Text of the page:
Non-COVID Concerns: When To Go To A Hospital, And How To Safely Consult With A Doctor

With COVID cases still surging, many are reluctant to go to medical centers. But there are still options for those who have health concerns apart from the virus.

Coronavirus cases in the country continue to surge with 28 Intensive Care Units (ICUs) in Metro Manila hospitals already considered “high-risk, and beds limited. This means 70 to 85 percent (or 7 out of 10) beds are occupied, with many medical professionals bracing for even higher numbers in these early weeks of April. These reports, however, should not deter those with health concerns apart from COVID to head for the medical center nearest them.

But how would you know which health concerns require immediate attention? And what can you do to safely seek medical help in the middle of a pandemic?

ALSO READ: Beating COVID: 6 Countries That Are Back To Normal, Or Almost There

(Photo from Mat Napo)

In-person appointments

Emergency cases

In some instances, an in-person trip to hospitals is inevitable. This includes high fever, major injury or trauma like heavy bleeding and possible broken bones, symptoms of stroke, chest pain or shortness of breath, and sudden weakness or numbness in parts of or the entire body. In these cases, heading for a hospital is an imperative.

Urgent tests

In certain emergency cases, doctors will prescribe tests such as X-rays, magnetic resonance imaging (MRI), blood work, and biopsies. You can clarify with the doctor first if you can postpone tests but if these should be done as soon as possible, simply follow through with their advice. Sometimes, CT scans and biopsies are urgently needed to check if a certain mass in the body is cancerous, and requires treatment right away.

(Photo from Marco Leal)

Elective surgeries

This type of surgery covers non-life-threatening operations that need not necessarily done right away. However, this doesn’t mean elective surgeries are not crucial. Apart from cosmetic procedures, it can include serious conditions such as removal of appendix or kidney stones, hip replacement, hernia surgery, and eye operations for cataracts.

For breast cancer patients, mastectomy is a crucial surgery. It can be delayed but only based on the direction of your surgeon and oncologist. Even treatments like chemotherapy can sometimes be postponed due to costs and scheduling issues. However, it is crucial to note delaying can negatively affect the 10-year disease-free survival rate.

Childhood immunization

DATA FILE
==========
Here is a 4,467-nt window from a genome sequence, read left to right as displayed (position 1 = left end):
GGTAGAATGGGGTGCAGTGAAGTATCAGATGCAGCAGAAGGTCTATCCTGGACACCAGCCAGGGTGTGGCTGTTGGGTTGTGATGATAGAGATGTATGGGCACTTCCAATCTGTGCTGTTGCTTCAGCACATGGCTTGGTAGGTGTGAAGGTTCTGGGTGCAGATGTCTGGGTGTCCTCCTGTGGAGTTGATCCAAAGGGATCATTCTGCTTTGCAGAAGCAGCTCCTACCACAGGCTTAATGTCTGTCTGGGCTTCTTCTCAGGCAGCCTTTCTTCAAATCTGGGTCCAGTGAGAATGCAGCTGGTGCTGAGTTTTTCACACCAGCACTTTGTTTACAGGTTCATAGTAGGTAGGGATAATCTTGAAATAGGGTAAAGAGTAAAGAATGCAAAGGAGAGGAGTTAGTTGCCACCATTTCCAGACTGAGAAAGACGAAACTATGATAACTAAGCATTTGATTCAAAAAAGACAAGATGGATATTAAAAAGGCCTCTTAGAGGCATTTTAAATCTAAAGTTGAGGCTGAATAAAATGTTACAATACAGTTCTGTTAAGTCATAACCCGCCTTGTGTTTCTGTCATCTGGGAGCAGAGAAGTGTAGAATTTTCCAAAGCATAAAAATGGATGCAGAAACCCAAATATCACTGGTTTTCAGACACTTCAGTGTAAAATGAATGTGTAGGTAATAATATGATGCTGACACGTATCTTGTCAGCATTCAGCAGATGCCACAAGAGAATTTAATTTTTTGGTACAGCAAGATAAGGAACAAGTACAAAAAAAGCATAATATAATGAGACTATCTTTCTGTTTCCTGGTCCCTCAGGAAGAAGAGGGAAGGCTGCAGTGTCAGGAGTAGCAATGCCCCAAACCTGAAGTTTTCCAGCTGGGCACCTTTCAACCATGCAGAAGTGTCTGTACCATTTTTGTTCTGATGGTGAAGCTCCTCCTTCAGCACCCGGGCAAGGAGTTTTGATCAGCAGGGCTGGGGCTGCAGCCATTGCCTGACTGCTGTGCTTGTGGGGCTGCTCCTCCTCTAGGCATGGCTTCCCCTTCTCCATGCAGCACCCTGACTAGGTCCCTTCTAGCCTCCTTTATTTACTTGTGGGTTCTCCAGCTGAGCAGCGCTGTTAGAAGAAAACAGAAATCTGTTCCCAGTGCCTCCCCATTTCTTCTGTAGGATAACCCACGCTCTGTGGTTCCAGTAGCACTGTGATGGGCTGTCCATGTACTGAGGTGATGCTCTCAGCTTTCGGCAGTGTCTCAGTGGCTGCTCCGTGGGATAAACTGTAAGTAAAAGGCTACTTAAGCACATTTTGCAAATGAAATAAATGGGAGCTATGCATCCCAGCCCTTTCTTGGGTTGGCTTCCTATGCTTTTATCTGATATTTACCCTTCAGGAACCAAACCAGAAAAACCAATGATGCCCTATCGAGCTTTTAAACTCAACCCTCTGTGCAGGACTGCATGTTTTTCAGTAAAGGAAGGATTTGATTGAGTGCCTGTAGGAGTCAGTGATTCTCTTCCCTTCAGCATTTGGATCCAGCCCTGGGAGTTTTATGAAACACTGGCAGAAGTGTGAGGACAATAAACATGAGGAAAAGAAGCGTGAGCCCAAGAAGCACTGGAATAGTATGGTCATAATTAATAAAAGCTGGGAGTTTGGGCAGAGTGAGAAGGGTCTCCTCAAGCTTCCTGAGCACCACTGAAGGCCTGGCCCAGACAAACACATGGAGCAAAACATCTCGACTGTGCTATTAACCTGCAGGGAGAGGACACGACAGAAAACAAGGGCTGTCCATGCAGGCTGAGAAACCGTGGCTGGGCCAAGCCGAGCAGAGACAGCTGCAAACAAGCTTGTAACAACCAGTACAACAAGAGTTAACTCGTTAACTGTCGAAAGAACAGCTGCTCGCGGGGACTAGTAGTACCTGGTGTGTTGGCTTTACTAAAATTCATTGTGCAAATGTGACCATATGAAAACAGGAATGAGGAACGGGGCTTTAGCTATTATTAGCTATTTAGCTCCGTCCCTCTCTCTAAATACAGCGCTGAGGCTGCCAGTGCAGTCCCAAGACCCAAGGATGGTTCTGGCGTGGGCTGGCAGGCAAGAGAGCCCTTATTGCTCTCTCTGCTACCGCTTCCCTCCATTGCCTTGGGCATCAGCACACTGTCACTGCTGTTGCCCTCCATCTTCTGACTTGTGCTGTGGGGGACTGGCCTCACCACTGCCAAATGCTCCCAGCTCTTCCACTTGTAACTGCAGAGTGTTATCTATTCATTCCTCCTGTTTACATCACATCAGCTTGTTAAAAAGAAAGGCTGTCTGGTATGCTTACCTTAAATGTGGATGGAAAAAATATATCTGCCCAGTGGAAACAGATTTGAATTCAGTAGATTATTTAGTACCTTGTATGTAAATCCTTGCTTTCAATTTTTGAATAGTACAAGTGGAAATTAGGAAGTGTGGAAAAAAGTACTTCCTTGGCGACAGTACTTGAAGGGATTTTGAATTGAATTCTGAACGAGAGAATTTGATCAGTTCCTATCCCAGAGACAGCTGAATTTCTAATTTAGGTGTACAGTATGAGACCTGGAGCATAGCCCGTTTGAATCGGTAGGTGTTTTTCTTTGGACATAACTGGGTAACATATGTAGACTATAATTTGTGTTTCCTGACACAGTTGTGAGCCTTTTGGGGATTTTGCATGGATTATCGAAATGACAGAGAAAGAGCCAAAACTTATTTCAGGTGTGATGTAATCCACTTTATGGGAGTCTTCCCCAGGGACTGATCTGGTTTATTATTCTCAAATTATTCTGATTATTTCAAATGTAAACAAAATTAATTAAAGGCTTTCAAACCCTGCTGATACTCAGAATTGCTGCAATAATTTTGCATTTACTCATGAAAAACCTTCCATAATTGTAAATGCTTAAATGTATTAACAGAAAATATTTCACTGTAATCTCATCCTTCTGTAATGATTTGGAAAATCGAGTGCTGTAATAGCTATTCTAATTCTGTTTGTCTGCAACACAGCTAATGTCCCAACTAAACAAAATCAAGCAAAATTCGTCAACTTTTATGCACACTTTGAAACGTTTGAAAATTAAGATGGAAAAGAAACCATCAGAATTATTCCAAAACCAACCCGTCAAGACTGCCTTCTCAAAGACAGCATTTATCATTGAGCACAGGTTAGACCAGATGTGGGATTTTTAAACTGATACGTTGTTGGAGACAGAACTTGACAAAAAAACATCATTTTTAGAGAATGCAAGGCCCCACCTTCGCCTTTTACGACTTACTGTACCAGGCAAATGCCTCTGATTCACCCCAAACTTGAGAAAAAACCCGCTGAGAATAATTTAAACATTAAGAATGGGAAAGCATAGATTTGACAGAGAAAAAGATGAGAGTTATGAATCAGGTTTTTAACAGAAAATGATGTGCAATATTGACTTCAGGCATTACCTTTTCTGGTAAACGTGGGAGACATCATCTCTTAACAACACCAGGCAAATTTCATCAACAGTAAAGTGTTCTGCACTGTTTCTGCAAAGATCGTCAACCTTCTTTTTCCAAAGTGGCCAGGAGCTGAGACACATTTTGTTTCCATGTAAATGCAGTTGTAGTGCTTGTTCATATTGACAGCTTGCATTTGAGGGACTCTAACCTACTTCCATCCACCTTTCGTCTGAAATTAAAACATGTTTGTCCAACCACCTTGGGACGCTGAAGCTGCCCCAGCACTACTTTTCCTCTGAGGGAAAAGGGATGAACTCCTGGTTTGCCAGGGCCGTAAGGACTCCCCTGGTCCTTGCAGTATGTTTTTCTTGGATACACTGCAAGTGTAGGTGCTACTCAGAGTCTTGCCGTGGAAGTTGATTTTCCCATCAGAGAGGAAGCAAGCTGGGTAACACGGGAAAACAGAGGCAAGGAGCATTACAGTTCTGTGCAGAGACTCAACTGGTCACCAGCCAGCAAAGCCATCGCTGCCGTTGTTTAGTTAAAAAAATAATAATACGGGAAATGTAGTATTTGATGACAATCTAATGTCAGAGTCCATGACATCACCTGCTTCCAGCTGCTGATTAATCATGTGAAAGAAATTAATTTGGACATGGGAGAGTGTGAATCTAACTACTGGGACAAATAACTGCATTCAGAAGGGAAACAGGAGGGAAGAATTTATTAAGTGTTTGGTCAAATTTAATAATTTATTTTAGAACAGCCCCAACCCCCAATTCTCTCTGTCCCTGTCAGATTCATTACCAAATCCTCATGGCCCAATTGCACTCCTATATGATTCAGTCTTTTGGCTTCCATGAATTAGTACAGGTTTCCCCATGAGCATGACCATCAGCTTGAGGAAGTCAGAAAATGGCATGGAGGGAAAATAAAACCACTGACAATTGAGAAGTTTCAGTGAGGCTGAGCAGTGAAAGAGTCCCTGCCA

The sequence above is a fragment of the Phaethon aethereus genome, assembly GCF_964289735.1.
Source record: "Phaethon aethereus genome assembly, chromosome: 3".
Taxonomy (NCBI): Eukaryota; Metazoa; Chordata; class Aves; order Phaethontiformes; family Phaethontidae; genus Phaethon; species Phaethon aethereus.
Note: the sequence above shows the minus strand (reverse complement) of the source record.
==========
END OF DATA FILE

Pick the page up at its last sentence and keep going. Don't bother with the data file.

In May 2020, the World Health Organization reported 53 percent of 129 countries have shown moderate to severe disruptions on their vaccination services. This includes routine childhood immunization against diseases like polio and measles. In the country, two million Filipino children are estimated to miss out on vaccines as the COVID-19 outbreak worsens.

Factors for delaying the immunization range from fear of COVID-19 exposure, movement restrictions given the lockdowns, to the unavailability of health workers and protective equipment. However, Unicef Philippines encourage parents to keep their children inoculated amid the pandemic. The vaccines protect them from common diseases and possible death at an early age.

ALSO READ: Please, Don’t Be Foolish During A Pandemic

(Photo from Security Roundtable)

Telemedicine

The Department of Health launched the first telemedicine initiative in Quezon City, while Makati and Taguig continue their existing programs. During the video call session, the doctor stores your medical record that can be transmitted to other facilities, especially in cases requiring on-site check-ups.

Typical services in telemedicine include physical therapy (demonstrating online techniques and fitness videos), consultations on possible surgeries, quick physical check-ups for an injury or allergic reactions, and even post-operation follow-up.

What makes telemedicine more convenient is you can receive medical prescriptions and official lab results through email or messaging apps like Viber. Even those residing in far-flung areas can speak their doctors.

Depending on the severity of your health condition, you may still need physical clinic visits. Telemedicine only complements in-person consultations as Medifi CEO Jay Fajardo says. As of last month, the telehealth platform served 37,000 patients in a year of operating.

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